With regard to my political and personal commitments, I have come to realize that I do not want to section myself and my life off to only those who think or behave like me. I want to meet and know others whose lives and philosophies are different from mine and without the compulsion or the need to willfully mock or dismantle what they share with me. On the other hand, there will be times when I will be openly critical of ideas or philosophies (including religious ones) that are expressed in public that I reject or disagree with; that is something Martin Luther King Jr. did with the power of the spoken word, and he did it mainly from the pulpit, as an American preacher. Likewise, I am fundamentally empowered by the freedom of speech as we know it in a Western way. And, it is that freedom of speech that I rely on, as an atheist, to say publicly that I do NOT believe in gods of any kind. Unfortunately, I have that right, even though the majority may respond to that statement with hate, rejection or discrimination.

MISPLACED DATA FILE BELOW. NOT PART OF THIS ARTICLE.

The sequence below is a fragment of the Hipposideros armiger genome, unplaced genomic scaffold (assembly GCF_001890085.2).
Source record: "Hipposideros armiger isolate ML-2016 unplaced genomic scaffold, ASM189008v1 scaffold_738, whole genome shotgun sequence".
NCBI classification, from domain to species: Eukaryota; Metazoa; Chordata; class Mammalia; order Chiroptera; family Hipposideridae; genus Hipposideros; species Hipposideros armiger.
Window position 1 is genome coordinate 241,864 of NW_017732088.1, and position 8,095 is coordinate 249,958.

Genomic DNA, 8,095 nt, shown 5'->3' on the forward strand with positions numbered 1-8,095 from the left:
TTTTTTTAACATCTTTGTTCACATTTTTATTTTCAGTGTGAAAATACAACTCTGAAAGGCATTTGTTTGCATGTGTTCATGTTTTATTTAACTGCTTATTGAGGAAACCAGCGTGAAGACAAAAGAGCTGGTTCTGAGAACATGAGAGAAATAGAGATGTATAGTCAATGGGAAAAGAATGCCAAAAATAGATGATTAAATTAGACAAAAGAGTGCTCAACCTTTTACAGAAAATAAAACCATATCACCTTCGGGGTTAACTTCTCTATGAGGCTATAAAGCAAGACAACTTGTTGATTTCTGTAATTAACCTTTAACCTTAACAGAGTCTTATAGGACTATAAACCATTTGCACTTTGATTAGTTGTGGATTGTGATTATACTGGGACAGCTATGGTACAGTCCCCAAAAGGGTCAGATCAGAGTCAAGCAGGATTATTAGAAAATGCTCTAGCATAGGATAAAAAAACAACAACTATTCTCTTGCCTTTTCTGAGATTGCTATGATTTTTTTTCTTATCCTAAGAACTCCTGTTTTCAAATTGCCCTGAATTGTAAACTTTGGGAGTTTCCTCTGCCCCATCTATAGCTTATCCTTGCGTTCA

In addition, what I have come to learn is that I am not responsible for the thinking or the belief of others, which, I think, is one reason that I can spend my personal time and person with a man who believes in a supernatural god. I am not his keeper. I am not responsible for what happens to him when he dies or really at any time for that matter. I do not choose an intimate partner on the basis of what he believes, but on the content of his character. In other words, my being with a man is essentially not predicated on where he lives, or how much money he makes, or how supportive he is of my thinking or behavior. And, most importantly, my decision to be intimately involved with a potential partner is not determined by whether or not he believes in a god or whether he shares my worldview. My being with a man, or being with any person for that matter to accomplish any goal, is rooted in a healthy engagement of ideas and critical thinking. At the end of the day, I want to know who a man is overall. I want to know if he is committed to doing good; to being the best person he can be; if he is willing to use his talents and skills to help and empower others; and, is he a man who is a peaceful, loving person, even when his ideas are not supported or he does not get what he wants.